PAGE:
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How to Become and Be a Good Vegan - Forever

Mindset advice from an Italian former meat lover

vegan food
Photo by Ella Olsson on Unsplash

In 2011, after being a meat eater for 24 years, I became a vegetarian.

Five years later I then went vegan.

Quitting meat and fish first and then switching to a plant-based diet were life choices that took effort. I faced challenges, learned lessons, and made mistakes along the way.

I’ll share some of these with you, hoping they will help you on your journey to veganism.

Practice what you preach

When I learned about the atrocities of the animal food industry, I thought, the whole world must know what we’re doing to animals! How come no one talks about it?!

I thought it was my responsibility to educate people on the issue, so I started to:

  • send YouTube clips of slaughterhouses to friends.
  • argue with my family about why eating animal products was wrong, unethical, and inhumane.
  • have endless debates about essential nutrients and animal rights.
  • ask uncomfortable questions at the dinner table such as “Do you know that the steak you’re eating is nothing but the carcass of an animal that had a horrible life and was brutally killed — for you?”

Don’t do this. Don’t try to convert people to veganism. In my experience, it only brings conflicts, debates, and arguments.

Vegans often have a bad reputation precisely because they try to make non-vegans feel ashamed for what they eat.

But going vegan requires patience, a major mindset shift, deep awareness of the issues related to animal agriculture, strong motivation, and empathy.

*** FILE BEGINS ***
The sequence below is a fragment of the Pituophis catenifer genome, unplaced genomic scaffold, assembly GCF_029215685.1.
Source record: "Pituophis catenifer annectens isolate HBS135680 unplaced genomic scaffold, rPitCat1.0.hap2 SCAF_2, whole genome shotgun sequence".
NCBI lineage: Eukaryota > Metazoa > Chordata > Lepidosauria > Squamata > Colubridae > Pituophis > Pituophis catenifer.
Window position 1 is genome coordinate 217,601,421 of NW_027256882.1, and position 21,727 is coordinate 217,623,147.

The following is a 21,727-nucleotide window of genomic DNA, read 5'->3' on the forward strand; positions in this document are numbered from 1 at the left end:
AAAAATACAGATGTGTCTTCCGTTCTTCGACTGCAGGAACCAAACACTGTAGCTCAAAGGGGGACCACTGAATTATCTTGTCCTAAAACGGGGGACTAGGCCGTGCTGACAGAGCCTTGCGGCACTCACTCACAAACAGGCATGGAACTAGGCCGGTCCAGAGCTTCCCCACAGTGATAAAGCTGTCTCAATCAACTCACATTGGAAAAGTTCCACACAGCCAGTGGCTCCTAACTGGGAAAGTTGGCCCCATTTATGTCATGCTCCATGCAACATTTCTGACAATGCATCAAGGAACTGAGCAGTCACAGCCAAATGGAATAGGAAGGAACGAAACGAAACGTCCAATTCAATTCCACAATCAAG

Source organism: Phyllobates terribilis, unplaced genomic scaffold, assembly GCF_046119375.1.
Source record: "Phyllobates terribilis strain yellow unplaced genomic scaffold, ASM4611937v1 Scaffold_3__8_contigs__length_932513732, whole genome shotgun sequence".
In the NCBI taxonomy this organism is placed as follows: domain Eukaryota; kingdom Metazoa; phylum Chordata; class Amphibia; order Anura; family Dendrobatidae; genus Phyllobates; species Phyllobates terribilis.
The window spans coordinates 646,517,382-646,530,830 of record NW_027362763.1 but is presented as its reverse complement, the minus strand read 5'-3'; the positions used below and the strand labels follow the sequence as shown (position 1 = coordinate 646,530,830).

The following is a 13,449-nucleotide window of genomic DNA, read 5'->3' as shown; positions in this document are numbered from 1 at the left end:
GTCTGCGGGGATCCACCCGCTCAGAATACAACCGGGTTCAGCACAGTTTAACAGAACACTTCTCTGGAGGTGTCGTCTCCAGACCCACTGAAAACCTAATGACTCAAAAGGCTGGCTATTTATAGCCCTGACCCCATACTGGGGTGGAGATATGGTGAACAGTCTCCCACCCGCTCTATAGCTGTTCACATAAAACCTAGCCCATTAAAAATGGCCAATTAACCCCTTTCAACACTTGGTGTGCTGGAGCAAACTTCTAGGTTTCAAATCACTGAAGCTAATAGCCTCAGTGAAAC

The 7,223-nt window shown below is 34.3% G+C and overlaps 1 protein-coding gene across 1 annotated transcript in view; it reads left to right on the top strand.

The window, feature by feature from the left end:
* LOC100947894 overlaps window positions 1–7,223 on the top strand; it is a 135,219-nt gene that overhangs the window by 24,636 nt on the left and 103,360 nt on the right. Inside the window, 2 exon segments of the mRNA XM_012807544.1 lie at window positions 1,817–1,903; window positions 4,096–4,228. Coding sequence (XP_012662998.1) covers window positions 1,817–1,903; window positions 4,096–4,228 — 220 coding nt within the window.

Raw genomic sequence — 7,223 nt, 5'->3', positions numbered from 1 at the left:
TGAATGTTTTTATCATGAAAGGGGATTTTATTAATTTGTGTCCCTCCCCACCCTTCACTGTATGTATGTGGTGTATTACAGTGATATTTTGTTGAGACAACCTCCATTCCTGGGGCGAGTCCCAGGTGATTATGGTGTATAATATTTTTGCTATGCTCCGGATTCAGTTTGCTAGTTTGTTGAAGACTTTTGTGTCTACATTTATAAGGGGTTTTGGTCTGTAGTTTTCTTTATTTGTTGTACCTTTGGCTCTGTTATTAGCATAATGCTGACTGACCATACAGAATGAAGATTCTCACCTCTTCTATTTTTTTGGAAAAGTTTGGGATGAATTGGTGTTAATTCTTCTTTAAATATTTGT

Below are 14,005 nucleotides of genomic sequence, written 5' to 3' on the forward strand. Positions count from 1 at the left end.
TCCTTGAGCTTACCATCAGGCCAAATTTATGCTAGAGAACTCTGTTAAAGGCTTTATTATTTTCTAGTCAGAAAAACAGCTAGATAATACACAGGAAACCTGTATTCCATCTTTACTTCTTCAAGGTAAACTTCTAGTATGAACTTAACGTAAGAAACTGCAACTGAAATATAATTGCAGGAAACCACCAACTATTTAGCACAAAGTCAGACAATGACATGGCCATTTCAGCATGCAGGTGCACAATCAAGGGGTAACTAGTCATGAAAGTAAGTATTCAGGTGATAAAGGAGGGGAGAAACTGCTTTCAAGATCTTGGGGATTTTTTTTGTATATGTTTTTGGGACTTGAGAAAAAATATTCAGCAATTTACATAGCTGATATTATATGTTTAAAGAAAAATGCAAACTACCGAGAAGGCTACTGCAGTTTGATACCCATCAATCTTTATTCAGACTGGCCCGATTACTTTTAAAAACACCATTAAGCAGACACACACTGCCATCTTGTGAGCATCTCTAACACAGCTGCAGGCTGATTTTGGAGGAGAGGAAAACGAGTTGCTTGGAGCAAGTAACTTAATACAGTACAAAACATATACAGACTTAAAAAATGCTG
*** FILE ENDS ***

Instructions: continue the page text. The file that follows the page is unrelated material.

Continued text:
You won’t help anyone develop any of these by aggressively trying to persuade people through horrifying videos, bitter accusations, and embarrassing questions.

No matter how inconceivable you think it is, there are people who believe that animals are inferior beings that are on this planet to serve us.

You won’t change these beliefs by attacking them. In fact, the more you try to convince people that you’re right, the more they’ll think you’re wrong.

Realize you can only plant a seed in other people’s minds, but it’s then their choice to water that seed. Never think you’re the one who’s understood how the world works while others have got it all wrong.

Stay humble. You’ll see more people leaning forward than you would otherwise.

I wish I had done this at the beginning of my journey.

Of course, there will be times when people will provoke you or make perplexing comments about your choice (I wrote a whole article about this). This is inevitable, it’s part of the game.

But you have the choice not to respond to these provocations with anger. Remove violence not only from your plate but also from the way you communicate your choices and beliefs.

Veganism is all about kindness, so practice what you preach.

Avoid frustrations

On 26th November 2011, after listening to a speech by an animal rights activistI decided to remove all animal products from my diet.

Two days later I realized I couldn’t eat Nutella as it contains milk.

Ouch!

Then I realized I couldn’t have mozzarella on pizza, no Parmesan on pasta, no more Grana Padano, no frittata. It seemed that it was impossible to be Italian and vegan at the same time.

So, I took a step back and decided to quit meat and fish only.

But this felt like I had made a half choice so, for the following 5 years, I tried to switch to a vegan diet several times.

For 5 years I tried hard, but I always failed. I could resist the temptation of having cheese once or twice, but I would eventually give in the third time. One day I would say, “I’m vegan, do you have any vegan options?” The next day I would have pasta al pesto.

I felt frustrated and guilty about this. I thought I was weak and had no willpower to make such a big change.